|↑6||Further on arbitration within the region Grigoryan & Partners (Eds.), Arbitration of Disputes in the South Caucasus: Armenia, Azerbaijan and Georgia, Grigoryan & Partners Client Note March 2007.|
Readers may be interested to find out that two years prior to the authors Mgalobishvili and Kiknavelidzes’ recognition that “legislation based on the 1985 UNCITRAL Model Law” was advisable for the Republic of Georgia, the Georgian-European Policy and Legal Advice Centre (GEPLAC) in 2007 liased with the Georgian Ministry of Justice and the Legal Committee of Parliament of the Republic of Georgia. In doing so, GEPLAC’s international law reform consultant Dr. Peter Binder advised on the enactment of legislation based inter alia on the UNCITRAL Model Law, albeit according to the more modern 2006 standards(!).
Full details can be found on GEPLAC’s website in the document called “Peter Binder. Advice on the implementation of legislation in the area of Commercial Arbitration 09 March 2007” http://www.geplac.ge/eng/Reports.php
Dr. Peter Binder, LL.M.
Dear Dr. Binder,
thank you for this interesting piece of information which I was not aware of when writing the contribution.
Your comment also triggered me to clarify two aspects:
Mgalobishvili and Kiknavelidze in fact did not clarify whether they recommend the enactment of legislation based on the 1985 Model Law or on the 1985 Model Law with amendments as adopted in 2006. When I made the statement that you quoted (which was not a direct quote from Mgalobishvili and Kiknavelidze’s analysis – I would have added ” “, a footnote, and a page number), I did not use the year “1985” in order to clarify which version of the Model Law was enacted. I rather followed the practice to quote laws together with the first year of enactment, and not with the year of their last modification. UNCITRAL follows the same practice by referring to the different versions of the Model Law as:
1985 – UNCITRAL Model Law on International Commercial Arbitration
1985 – UNCITRAL Model Law on International Commercial Arbitration, with amendments as adopted in 2006
Thus, please take my apologies for causing confusion.
Furthermore, I would like to add that the actual Georgian law – according to the “Status” page on http://www.uncitral.com, and according to my own review of an inofficial English translation of the Georgian law (on file with me) – is based on the “1985 – UNCITRAL Model Law on International Commercial Arbitration, with amendments as adopted in 2006”.
Hello Michael, great article!
Can you please tell me where could I find Georgian court decisions on arbitration in English? You mentioned that The Law is a significant step for the Caucasus region, so can you tell me about arbitration in Armenia and Azerbaijan?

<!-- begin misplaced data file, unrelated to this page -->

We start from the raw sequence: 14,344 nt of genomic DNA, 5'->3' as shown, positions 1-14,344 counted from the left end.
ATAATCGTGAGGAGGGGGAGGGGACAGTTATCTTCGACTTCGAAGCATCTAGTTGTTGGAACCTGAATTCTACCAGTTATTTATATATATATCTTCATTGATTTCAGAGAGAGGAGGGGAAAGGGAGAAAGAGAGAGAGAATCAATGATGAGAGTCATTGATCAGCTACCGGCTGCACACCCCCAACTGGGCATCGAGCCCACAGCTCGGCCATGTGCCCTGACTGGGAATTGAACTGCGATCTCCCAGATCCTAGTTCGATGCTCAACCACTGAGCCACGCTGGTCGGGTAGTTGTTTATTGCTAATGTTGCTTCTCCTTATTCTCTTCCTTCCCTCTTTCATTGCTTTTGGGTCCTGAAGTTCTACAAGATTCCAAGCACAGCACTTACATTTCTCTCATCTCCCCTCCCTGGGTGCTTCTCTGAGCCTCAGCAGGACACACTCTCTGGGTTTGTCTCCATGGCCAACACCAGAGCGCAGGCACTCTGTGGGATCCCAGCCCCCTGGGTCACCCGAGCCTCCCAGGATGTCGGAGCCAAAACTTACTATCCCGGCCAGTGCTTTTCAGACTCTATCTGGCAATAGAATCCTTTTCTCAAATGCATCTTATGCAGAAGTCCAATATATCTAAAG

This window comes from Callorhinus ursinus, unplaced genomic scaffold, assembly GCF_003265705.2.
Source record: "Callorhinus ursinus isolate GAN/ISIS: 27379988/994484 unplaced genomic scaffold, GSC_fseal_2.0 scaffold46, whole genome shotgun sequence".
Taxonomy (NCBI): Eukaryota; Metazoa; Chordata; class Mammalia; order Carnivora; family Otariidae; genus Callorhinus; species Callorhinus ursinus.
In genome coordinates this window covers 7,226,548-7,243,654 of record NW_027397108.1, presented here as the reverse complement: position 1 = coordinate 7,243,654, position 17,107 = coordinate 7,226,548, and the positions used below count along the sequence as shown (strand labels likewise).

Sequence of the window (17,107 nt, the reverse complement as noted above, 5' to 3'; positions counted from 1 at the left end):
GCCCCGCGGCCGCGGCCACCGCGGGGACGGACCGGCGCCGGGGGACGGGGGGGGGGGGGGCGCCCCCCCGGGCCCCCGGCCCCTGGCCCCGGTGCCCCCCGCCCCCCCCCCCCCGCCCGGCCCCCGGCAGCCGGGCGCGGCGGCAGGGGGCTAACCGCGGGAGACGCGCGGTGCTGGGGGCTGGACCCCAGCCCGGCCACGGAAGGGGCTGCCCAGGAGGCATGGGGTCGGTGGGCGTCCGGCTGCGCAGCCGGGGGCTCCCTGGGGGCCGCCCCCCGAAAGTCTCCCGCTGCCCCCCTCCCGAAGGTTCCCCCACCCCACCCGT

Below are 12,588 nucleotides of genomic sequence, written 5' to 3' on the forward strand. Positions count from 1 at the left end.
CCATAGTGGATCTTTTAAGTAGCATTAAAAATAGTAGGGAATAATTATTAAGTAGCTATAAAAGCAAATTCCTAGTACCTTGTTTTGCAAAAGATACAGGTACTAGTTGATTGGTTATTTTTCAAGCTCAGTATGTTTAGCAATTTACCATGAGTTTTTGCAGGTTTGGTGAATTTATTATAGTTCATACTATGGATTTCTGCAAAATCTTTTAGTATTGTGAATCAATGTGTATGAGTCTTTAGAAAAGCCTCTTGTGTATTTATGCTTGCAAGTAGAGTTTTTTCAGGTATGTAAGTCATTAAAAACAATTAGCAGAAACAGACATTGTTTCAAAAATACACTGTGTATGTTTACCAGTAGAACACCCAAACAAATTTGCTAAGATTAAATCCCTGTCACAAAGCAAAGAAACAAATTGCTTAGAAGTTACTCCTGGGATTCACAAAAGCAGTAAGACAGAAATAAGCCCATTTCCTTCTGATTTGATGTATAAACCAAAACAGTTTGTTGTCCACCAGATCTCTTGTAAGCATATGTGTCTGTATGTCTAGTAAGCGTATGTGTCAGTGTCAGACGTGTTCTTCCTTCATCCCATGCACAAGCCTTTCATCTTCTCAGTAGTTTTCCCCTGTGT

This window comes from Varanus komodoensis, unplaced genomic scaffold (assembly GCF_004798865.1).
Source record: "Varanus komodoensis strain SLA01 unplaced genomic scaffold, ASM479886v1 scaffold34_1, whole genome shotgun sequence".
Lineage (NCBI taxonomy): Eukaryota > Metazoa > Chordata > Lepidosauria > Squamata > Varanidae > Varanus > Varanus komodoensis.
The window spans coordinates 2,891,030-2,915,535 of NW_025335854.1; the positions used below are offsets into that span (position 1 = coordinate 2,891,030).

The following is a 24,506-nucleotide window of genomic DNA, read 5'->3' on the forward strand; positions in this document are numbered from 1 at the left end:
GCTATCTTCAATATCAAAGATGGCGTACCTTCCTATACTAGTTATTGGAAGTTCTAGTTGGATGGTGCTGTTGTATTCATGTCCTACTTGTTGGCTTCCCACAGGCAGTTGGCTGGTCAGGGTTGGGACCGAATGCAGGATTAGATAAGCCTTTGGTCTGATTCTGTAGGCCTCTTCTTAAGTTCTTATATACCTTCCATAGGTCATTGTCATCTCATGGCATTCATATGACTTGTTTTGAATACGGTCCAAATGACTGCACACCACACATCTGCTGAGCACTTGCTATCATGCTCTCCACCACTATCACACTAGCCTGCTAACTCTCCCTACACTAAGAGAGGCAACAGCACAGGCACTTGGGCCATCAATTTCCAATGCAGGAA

thank you for your comment!
Let me briefly answer your questions:
From my experience, it seems rather difficult to obtain Georgian court decisions in any other language but Georgian. The Supreme Court of Georgia, on its homepage, has a section called “Judgments of the Supreme Court” and another one called “Pending Cases”, yet both sections contain the explanation “This information is available only in Georgian version.” However, the analysis by Tsertsvadze that I quoted in my contribution to the blog contains a few case summaries and case numbers, so I am thinking that it should not be impossible to obtain these cases at least in the Georgian language and get them translated. The article by Tsertsvadze is available online, free of charge, at http://www.mpipriv.de/gus.
As for arbitration in Azerbaijan and Armenia, I would like to point you to the paper I quoted in my contribution (Grigoryan & Partners (Eds.), Arbitration of Disputes in the South Caucasus: Armenia, Azerbaijan and Georgia, Grigoryan & Partners Client Note March 2007) for first reference. Besides that, let me give you a short overview as well:
The governing law in Azerbaijan, to my knowledge, is the “Law of the Republic of Azerbaijan On International Commercial Arbitration”, dated 18 November 1999. The law is available online at http://www.arbitr.az, the Homepage of the Azerbaijan Arbitration and Mediation Center, which also provides for further information. An overview, with reference to cases, is given by Karimov/Movsumova in “The Baker & McKenzie International Arbitration Yearbook” 2009, p. 99 ss.
In Armenia, the law regulating arbitration is the “Law of the Republic of Armenia on Commercial Arbitration”, dated 22. January 2007 – there is also an English translation of that law available online, at http://www.aua.am/aua/masters/law/arbitration.html. Currently, there are a few projects aimed at strengthening international commercial arbitration; for instance, a conference “Developing Commercial Arbitration in Armenia” was held recently. There is an Arbitration Court at the Chamber of Commerce and Industry of Armenia (www.arbitrage.am) which has some further information available in English and Russian language.
I hope that this was helpful – for all three jurisdictions, there is a lot more material available in the respective local languages. If you need any further information, please do not hestitate to write again.